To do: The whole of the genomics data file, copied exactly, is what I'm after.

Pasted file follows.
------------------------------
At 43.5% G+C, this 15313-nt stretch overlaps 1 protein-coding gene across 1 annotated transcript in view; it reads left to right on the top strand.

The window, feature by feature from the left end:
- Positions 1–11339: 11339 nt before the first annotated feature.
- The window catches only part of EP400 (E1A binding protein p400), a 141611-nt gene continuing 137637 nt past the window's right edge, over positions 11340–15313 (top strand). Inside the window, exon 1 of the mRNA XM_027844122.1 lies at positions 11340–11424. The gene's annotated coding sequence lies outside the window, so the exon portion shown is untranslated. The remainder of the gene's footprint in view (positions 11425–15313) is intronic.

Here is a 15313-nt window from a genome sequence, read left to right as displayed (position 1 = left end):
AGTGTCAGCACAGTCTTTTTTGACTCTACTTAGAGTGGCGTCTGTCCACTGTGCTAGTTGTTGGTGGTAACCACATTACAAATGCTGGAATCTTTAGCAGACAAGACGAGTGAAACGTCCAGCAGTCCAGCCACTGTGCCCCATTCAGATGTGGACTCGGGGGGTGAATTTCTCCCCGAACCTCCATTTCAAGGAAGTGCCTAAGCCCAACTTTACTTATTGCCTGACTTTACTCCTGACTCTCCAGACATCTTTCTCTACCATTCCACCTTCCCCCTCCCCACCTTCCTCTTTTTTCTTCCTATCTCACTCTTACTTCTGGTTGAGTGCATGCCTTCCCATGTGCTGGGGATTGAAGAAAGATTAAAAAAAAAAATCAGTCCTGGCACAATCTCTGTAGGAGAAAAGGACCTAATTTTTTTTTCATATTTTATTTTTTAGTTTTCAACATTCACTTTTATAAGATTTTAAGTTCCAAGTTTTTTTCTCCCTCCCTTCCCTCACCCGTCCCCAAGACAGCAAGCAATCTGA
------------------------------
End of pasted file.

At 43.5% G+C, this 15313-nt stretch overlaps 1 protein-coding gene across 1 annotated transcript in view; it reads left to right on the top strand.

The window, feature by feature from the left end:
- Positions 1–11339: 11339 nt before the first annotated feature.
- The window catches only part of EP400 (E1A binding protein p400), a 141611-nt gene continuing 137637 nt past the window's right edge, over positions 11340–15313 (top strand). Inside the window, exon 1 of the mRNA XM_027844122.1 lies at positions 11340–11424. The gene's annotated coding sequence lies outside the window, so the exon portion shown is untranslated. The remainder of the gene's footprint in view (positions 11425–15313) is intronic.

Here is a 15313-nt window from a genome sequence, read left to right as displayed (position 1 = left end):
AGTGTCAGCACAGTCTTTTTTGACTCTACTTAGAGTGGCGTCTGTCCACTGTGCTAGTTGTTGGTGGTAACCACATTACAAATGCTGGAATCTTTAGCAGACAAGACGAGTGAAACGTCCAGCAGTCCAGCCACTGTGCCCCATTCAGATGTGGACTCGGGGGGTGAATTTCTCCCCGAACCTCCATTTCAAGGAAGTGCCTAAGCCCAACTTTACTTATTGCCTGACTTTACTCCTGACTCTCCAGACATCTTTCTCTACCATTCCACCTTCCCCCTCCCCACCTTCCTCTTTTTTCTTCCTATCTCACTCTTACTTCTGGTTGAGTGCATGCCTTCCCATGTGCTGGGGATTGAAGAAAGATTAAAAAAAAAAATCAGTCCTGGCACAATCTCTGTAGGAGAAAAGGACCTAATTTTTTTTTCATATTTTATTTTTTAGTTTTCAACATTCACTTTTATAAGATTTTAAGTTCCAAGTTTTTTTCTCCCTCCCTTCCCTCACCCGTCCCCAAGACAGCAAGCAATCTGA